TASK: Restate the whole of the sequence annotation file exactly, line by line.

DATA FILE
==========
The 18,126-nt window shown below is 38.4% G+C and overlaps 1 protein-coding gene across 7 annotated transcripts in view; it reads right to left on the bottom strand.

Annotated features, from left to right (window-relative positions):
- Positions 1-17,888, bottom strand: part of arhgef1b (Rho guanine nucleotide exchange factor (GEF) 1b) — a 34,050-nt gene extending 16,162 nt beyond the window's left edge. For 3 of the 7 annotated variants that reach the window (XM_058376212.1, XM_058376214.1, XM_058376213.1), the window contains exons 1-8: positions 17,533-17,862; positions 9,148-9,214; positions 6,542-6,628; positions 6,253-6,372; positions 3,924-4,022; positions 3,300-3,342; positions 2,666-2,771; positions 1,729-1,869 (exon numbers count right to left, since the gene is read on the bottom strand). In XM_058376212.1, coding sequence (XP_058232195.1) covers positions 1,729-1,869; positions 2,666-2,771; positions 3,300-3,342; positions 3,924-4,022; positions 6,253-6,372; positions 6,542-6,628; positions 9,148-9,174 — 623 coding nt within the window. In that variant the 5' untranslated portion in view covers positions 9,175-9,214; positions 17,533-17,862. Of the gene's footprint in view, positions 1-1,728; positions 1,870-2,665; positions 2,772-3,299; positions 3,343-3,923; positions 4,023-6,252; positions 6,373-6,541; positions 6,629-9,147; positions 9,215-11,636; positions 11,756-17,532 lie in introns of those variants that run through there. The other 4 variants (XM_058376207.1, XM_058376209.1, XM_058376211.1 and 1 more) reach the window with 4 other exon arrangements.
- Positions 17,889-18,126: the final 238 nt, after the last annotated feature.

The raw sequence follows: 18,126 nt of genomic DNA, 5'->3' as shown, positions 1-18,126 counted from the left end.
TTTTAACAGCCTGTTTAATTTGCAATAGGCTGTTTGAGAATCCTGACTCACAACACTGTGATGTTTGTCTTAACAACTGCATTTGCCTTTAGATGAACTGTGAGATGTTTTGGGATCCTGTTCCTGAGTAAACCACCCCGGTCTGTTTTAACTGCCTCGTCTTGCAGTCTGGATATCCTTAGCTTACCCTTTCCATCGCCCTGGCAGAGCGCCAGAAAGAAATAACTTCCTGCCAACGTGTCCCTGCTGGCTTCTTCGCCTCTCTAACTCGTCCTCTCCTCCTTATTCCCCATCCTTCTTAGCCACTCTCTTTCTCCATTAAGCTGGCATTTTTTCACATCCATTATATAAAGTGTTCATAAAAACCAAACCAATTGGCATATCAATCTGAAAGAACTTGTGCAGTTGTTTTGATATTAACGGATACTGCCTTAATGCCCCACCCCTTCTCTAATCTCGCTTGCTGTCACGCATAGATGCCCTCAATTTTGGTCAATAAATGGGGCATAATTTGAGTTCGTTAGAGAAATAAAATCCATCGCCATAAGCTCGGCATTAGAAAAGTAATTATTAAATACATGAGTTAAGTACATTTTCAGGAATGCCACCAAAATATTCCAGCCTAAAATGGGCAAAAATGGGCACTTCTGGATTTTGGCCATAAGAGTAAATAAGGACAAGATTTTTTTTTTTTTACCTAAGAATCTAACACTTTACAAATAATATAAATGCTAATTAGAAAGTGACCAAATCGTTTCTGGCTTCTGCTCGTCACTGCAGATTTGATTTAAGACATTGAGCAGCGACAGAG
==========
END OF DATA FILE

The 18,126-nt window shown below is 38.4% G+C and overlaps 1 protein-coding gene across 7 annotated transcripts in view; it reads right to left on the bottom strand.

Annotated features, from left to right (window-relative positions):
- Positions 1-17,888, bottom strand: part of arhgef1b (Rho guanine nucleotide exchange factor (GEF) 1b) — a 34,050-nt gene extending 16,162 nt beyond the window's left edge. For 3 of the 7 annotated variants that reach the window (XM_058376212.1, XM_058376214.1, XM_058376213.1), the window contains exons 1-8: positions 17,533-17,862; positions 9,148-9,214; positions 6,542-6,628; positions 6,253-6,372; positions 3,924-4,022; positions 3,300-3,342; positions 2,666-2,771; positions 1,729-1,869 (exon numbers count right to left, since the gene is read on the bottom strand). In XM_058376212.1, coding sequence (XP_058232195.1) covers positions 1,729-1,869; positions 2,666-2,771; positions 3,300-3,342; positions 3,924-4,022; positions 6,253-6,372; positions 6,542-6,628; positions 9,148-9,174 — 623 coding nt within the window. In that variant the 5' untranslated portion in view covers positions 9,175-9,214; positions 17,533-17,862. Of the gene's footprint in view, positions 1-1,728; positions 1,870-2,665; positions 2,772-3,299; positions 3,343-3,923; positions 4,023-6,252; positions 6,373-6,541; positions 6,629-9,147; positions 9,215-11,636; positions 11,756-17,532 lie in introns of those variants that run through there. The other 4 variants (XM_058376207.1, XM_058376209.1, XM_058376211.1 and 1 more) reach the window with 4 other exon arrangements.
- Positions 17,889-18,126: the final 238 nt, after the last annotated feature.

The raw sequence follows: 18,126 nt of genomic DNA, 5'->3' as shown, positions 1-18,126 counted from the left end.
TTTTAACAGCCTGTTTAATTTGCAATAGGCTGTTTGAGAATCCTGACTCACAACACTGTGATGTTTGTCTTAACAACTGCATTTGCCTTTAGATGAACTGTGAGATGTTTTGGGATCCTGTTCCTGAGTAAACCACCCCGGTCTGTTTTAACTGCCTCGTCTTGCAGTCTGGATATCCTTAGCTTACCCTTTCCATCGCCCTGGCAGAGCGCCAGAAAGAAATAACTTCCTGCCAACGTGTCCCTGCTGGCTTCTTCGCCTCTCTAACTCGTCCTCTCCTCCTTATTCCCCATCCTTCTTAGCCACTCTCTTTCTCCATTAAGCTGGCATTTTTTCACATCCATTATATAAAGTGTTCATAAAAACCAAACCAATTGGCATATCAATCTGAAAGAACTTGTGCAGTTGTTTTGATATTAACGGATACTGCCTTAATGCCCCACCCCTTCTCTAATCTCGCTTGCTGTCACGCATAGATGCCCTCAATTTTGGTCAATAAATGGGGCATAATTTGAGTTCGTTAGAGAAATAAAATCCATCGCCATAAGCTCGGCATTAGAAAAGTAATTATTAAATACATGAGTTAAGTACATTTTCAGGAATGCCACCAAAATATTCCAGCCTAAAATGGGCAAAAATGGGCACTTCTGGATTTTGGCCATAAGAGTAAATAAGGACAAGATTTTTTTTTTTTTACCTAAGAATCTAACACTTTACAAATAATATAAATGCTAATTAGAAAGTGACCAAATCGTTTCTGGCTTCTGCTCGTCACTGCAGATTTGATTTAAGACATTGAGCAGCGACAGAG